10 Helpful Google Search Operators for SEO and More (2020)

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Having a hard time finding exactly what you need on the internet? Why not try using Google search operators?

To help you find what you’re looking for, Google includes special signs and commands called Google search operators. They help you find something specific, ignore certain terms from search engines (broad keywords), search between certain date ranges, and more.

In this post, we are going to discuss the most common Google search operators to improve your search results, with real examples of each.

Let’s get started!

Ten useful Google search operators in 2020

To use all of these search operators, you add them to the regular Google search box, just like this:

Example of Google search operators

1. Search exact match with ""

  • Operator: "[term]"
  • Example: “domain name generators”
  • Example explained: will only return search results that include the exact phrase domain name generators.

The first in our list of common Google search operators is "". It’s a basic search operator that forces Google to find the exact match of the search term that you put inside the quotations. This is especially helpful when you want to find details about a specific blog or website.

Using this search operator will list all the web pages with that specific keyword on the SERP.

2. Search a specific site’s content with site:

Site: is an amazing search operator that you can use for finding something from a specific website (make sure to keep the colon in there when searching). You can use it when you want to see a post on a particular blog or when their site is missing a search bar.

Many SEO experts also use it to find the contact page of the site when removing bad links. This command will not only show the pages of the websites, but also the sub-domain.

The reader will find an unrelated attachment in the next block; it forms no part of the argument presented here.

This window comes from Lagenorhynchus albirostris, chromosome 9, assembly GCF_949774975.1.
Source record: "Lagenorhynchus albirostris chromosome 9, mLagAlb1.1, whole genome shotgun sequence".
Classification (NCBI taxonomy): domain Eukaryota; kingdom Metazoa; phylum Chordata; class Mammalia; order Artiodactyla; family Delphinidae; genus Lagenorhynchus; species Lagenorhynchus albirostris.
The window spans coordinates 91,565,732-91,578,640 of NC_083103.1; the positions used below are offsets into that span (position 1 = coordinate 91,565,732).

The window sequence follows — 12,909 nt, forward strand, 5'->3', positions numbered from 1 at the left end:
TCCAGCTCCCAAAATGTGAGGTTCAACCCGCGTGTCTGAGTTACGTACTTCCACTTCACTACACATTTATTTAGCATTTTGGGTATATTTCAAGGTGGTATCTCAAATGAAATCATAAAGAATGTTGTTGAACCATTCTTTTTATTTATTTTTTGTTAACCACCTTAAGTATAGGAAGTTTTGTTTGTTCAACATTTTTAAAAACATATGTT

3. Add a “fill in the blank” with *

  • Operator: [term1] * [term2]
  • Example: WordPress * developer
  • Example explained: includes results that have additional content between WordPress and developer (more specific examples below).

This is one of the coolest Google search operators on our list in our opinion. An asterisk will help you connect two different keywords and find search results that include both of them. Think of it like a “fill in the blank” for whatever comes between your two search terms.

For example, wordpress * developer would turn up phrases such as:

  • WordPress plugin developer
  • WordPress theme developer
  • WordPress PHP developer
  • Etc.

4. Force match a single word or phrase with +

Google search operators also give you the flexibility to add a particular term in your search results. You can use + search term to force an exact match on a single word. For instance, if you are searching for cars and you want to find the one manufactured by Tesla, you can use the two words with the + sign in between.

To be even more specific, you can also put the string in double-quotes.

5. Exclude words or phrases with -

This Google operator is just the opposite of the one above. The minus sign is used before the search term to remove a particular keyword from the search results. It is especially helpful when you’re looking for something that has more than one meaning and you want to exclude that other meaning.

6. Return the cached version of a page with cache:

  • Operator: cache:[url]